Director Danny Boyle’s dramatic thriller chronicles the hours of Aron Ralston and his battle with a lodged rock that sealed his fate and brought Aron down to Earth to come to grips with his own life and mortality. Much like “In to the Wild,” director Boyle takes what was something of an already interesting story and turns it in to much than an experience by altering it in to a surreal and somewhat spiritual look back at a young man whose life has been filled with excitement and adventure that he used as a form of coping with his inability to allow people to connect to him as he connected to nature and the wilderness. And much like Sean Penn accomplished with “In to the Wild,” he manages to take an accident and uses it as a form of expressing the ideas of fate, coincidence, and the afterlife and a person communing with and ultimately becoming one with the environment around him.
In the context of Aron Ralston, he is a man who is comfortable with the world around him and he feels very serene whenever he’s in the rocky canyons or snowy cliffs of the world where he’s allowed to roam free and do as he pleases. Boyle brings us down to Ralston’s world where he’s a man so obsessed with his own journey in to the wilderness that he completely dismisses everything around him including phones, television, and music, and instead packs up for a day riding the rocks and exploring himself, often looking for something he’s hoping to find that will completely change his life. Aron is a man who, while comfortable with the wilderness, is still very much a closed off man out of touch with society, which is indicated by his chance encounter with two beautiful travelers (Kate Mara and Amber Tamblyn), both of whom are hesitant to follow him when he offers to bring them to their destination, but grow comfortable when his enthusiasm and daring is expressed in his willingness to climb between two narrow cliffs diving in to a large body of water.
He then tries to influence the women in to doing the same, leading in to a very picturesque moment in his life that both women know will never be caught again. Even when inviting him to a party, and taking one final foreboding picture with him, they both know he’ll never make the final connection with them and become anything more than an attractive tour guide. And in a sense Aron knows that, too. A moment of hubris and arrogance however causes him to fall in to a small pit where his hand is firmly lodged under a large rock and he is stuck, left to die and running low on food and water.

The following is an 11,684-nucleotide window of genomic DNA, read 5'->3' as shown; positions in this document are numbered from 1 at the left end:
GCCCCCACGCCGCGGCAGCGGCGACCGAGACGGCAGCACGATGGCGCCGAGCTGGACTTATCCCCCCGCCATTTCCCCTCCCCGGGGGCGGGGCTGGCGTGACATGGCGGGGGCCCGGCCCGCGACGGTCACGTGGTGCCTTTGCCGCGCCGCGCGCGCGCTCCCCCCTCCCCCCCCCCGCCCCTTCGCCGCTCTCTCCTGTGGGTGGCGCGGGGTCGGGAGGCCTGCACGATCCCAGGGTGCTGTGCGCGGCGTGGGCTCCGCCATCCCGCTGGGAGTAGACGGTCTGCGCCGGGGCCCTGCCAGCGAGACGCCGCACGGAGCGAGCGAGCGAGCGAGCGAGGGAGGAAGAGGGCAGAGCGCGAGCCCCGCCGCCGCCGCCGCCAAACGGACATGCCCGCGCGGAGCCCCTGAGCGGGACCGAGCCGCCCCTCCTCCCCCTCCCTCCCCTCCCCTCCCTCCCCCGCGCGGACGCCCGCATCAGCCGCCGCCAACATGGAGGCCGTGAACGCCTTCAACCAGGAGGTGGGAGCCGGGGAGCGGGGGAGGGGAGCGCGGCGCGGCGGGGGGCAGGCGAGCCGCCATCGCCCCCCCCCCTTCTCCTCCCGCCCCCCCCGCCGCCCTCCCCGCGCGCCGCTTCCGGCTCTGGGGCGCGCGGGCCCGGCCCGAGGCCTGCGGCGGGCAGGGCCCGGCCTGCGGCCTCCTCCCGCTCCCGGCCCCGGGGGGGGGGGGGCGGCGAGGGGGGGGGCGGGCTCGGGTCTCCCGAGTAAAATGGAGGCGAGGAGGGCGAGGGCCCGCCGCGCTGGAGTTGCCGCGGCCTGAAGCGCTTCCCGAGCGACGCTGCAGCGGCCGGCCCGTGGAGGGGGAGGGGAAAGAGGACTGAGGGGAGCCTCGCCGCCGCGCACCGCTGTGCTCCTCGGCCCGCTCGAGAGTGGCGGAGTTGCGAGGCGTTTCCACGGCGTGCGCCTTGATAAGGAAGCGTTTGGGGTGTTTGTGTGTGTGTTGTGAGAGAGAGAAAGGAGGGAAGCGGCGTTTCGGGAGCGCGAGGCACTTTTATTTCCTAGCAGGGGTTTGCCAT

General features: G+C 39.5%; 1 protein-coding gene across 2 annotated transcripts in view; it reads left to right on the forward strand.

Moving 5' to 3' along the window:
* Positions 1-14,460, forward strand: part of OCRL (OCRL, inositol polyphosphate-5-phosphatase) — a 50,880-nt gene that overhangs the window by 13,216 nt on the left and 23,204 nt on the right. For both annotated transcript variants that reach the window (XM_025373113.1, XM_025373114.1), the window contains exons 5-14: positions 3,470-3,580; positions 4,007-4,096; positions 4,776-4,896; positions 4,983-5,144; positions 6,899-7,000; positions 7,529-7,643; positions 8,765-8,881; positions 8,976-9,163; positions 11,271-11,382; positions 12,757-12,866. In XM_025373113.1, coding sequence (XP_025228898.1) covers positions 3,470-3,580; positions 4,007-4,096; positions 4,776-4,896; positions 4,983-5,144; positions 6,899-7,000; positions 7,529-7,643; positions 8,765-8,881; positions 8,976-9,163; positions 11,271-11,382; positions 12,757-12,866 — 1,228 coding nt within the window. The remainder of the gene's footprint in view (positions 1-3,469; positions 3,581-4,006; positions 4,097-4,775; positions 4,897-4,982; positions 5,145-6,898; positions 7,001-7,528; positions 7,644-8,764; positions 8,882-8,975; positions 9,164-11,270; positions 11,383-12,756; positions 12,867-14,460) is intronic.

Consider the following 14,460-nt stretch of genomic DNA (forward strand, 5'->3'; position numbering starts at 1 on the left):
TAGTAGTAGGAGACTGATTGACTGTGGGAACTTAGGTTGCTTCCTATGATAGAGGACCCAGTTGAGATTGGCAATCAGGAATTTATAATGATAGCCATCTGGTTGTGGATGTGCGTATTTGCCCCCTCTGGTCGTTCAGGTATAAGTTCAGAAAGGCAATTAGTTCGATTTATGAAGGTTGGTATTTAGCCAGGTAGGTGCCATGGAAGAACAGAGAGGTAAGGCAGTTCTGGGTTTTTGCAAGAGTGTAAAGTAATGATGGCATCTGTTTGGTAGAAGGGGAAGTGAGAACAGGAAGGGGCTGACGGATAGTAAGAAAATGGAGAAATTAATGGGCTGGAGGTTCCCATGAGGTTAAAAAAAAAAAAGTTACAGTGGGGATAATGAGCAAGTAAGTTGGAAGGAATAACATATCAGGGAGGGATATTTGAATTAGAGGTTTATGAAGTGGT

While the film could have been a grueling ninety minute exercise in human torment, Boyle instead chooses to explore the more eye opening aspect of this face to face encounter with death as Aron is left on his own to deal with starvation, dehydration, isolation, claustrophobia, and sheer desperation all of which lead to a sense of enlightenment for a man so out in the open but so closed off from everything the world offers him. Boyle is never afraid to get surreal, as is the usual Boyle personal stamp, as Aron ponders on past relationships, hosts his own one man interview, and savors an imaginary trek to the party where he indulges in Mountain Dew and beer. Boyle suggests with this re-enactment that fate played a big hand in Aron’s accident, and that his loss of his own arm was an offering to nature (or God, whatever you prefer) after taking so much from the world, and as only part of a man he could live on truly whole and fulfill his inner most desires that don’t entirely involve climbing down cliffs.
“127 Hours” is an enriching and heartbreaking drama filled with self-reflection and stunning visuals, all the while James Franco gives a wonderful performance as Aron, holding the weight of the movie on his shoulders with his performance that consumes 80 percent of the film. Sometimes stories of hope can serve a purpose, and this one is definitely needed. Gruesome and disturbing but heartbreaking and uplifting, “127 Hours” is an excellent adaptation of Aron Ralston’s significant confrontation with a large rock that changed his life and caused him to appreciate and respect his world a little more. Boyle’s direction is sharp, Franco’s performance is excellent, and this is a top ten of 2010 candidate for sure.